Infusion Pump Improvement Initiative
Like all medical devices, infusion pumps present benefits and risks. These devices have allowed for a greater level of control, accuracy, and precision in drug delivery, thereby reducing medication errors and contributing to improvements in patient care. At the same time, infusion pumps have been associated with persistent safety problems. As part of a balanced public health approach, the U.S. Food and Drug Administration (FDA) seeks to support the benefits of infusion pumps while minimizing the risks.
Through the Infusion Pump Improvement Initiative, FDA is taking broad steps to prevent infusion pump problems:
- Establish additional requirements for infusion pump manufacturers;
- Proactively facilitate device improvements; and
- Increase user awareness.
This comprehensive approach will foster the development of safer, more effective infusion pumps, and support the safe use of these vital medical devices.
Components of this initiative include:
- Draft Guidance to Industry and FDA Staff – Total Product Life Cycle: Infusion Pump Premarket Notification [510(k)] Submissions. The new draft guidance requests that additional information be included in premarket submissions for infusion pumps, above and beyond what has traditionally been provided. The guidance recommends that submissions include detailed engineering information concerning the product design and a more comprehensive discussion of steps the manufacturer has taken to mitigate risks in the design of the product and associated processes for its manufacture, servicing and maintenance, and use. The guidance also recommends additional design validation testing specific to the environment in which the device is intended to be used, alerts manufacturers that FDA may conduct pre-clearance inspections in certain circumstances, and emphasizes postmarket reporting requirements. FDA intends to undertake rulemaking to convert the guidance into requirements (special controls) that will apply to pumps under development and already on the market.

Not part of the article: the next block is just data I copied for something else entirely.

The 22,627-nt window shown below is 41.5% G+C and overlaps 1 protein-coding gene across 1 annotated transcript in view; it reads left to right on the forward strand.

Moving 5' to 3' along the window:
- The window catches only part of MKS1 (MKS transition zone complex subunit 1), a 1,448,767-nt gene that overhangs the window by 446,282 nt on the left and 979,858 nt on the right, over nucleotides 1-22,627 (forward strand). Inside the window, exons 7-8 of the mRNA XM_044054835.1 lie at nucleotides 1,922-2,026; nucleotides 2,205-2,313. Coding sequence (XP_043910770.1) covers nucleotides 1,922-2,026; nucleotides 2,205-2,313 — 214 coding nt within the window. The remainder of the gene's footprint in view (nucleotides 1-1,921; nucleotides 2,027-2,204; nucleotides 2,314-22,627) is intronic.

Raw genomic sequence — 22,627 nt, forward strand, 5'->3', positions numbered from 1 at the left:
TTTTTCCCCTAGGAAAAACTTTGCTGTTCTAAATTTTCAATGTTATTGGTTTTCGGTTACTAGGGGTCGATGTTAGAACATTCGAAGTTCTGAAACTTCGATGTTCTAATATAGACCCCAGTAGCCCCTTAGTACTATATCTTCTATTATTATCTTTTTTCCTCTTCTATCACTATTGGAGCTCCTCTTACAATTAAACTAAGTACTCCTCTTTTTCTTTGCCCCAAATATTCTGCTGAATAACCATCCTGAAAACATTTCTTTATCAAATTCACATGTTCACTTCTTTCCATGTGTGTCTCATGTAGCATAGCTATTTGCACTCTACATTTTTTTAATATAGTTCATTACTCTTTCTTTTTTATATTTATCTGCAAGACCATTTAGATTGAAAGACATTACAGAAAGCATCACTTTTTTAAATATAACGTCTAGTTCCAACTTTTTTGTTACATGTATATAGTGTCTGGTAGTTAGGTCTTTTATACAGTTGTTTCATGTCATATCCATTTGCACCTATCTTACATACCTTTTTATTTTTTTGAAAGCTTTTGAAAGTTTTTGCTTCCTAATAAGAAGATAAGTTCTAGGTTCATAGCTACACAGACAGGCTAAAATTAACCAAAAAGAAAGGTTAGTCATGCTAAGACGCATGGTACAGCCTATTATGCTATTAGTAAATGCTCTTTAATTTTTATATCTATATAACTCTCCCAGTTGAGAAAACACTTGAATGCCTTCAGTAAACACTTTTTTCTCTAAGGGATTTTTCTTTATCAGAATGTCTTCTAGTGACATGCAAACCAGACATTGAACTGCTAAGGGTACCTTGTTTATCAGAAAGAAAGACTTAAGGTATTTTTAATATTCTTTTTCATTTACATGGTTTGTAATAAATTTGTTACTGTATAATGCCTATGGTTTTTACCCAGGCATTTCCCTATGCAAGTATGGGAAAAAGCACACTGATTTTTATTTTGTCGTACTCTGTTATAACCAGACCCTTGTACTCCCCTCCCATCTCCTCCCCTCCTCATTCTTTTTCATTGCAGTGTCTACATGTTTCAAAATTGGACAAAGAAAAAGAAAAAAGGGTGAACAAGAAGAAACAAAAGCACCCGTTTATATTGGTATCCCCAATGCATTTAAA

- Letter to Infusion Pump Manufacturers. On April 23, 2010, FDA sent a letter to infusion pump manufacturers, describing reported problems and noting that many of these are associated with design deficiencies. The letter suggests that “manufacturers may need to conduct additional assessments of new products or changes to products currently being marketed,” and recommends that they meet with FDA early in the development process to discuss evolving premarket submission requirements. Finally, the letter offers manufacturers the opportunity to voluntarily submit their software for review by FDA software experts prior to premarket review.
- Infusion Pump Workshop. In a public workshop on May 25-26, 2010, FDA will discuss infusion pump problems and possible future actions. Specific topics of discussion will include the nature, scope, and impact of the problems currently being experienced; steps FDA is taking to improve the current premarket and postmarket regulatory processes; and opportunities for FDA, members of the academic community, industry, and others to work together to improve infusion pump design.
- Generic Infusion Pump Project. One of several ongoing collaborative research projects, the Generic Infusion Pump project is aimed at creating new tools and methods for manufacturers to use to develop software that is provably correct.
- Infusion Pump Website. FDA launched this website to provide information for patients, users, and other stakeholders about infusion pump problems, and to present potential strategies for reducing pump-related risks.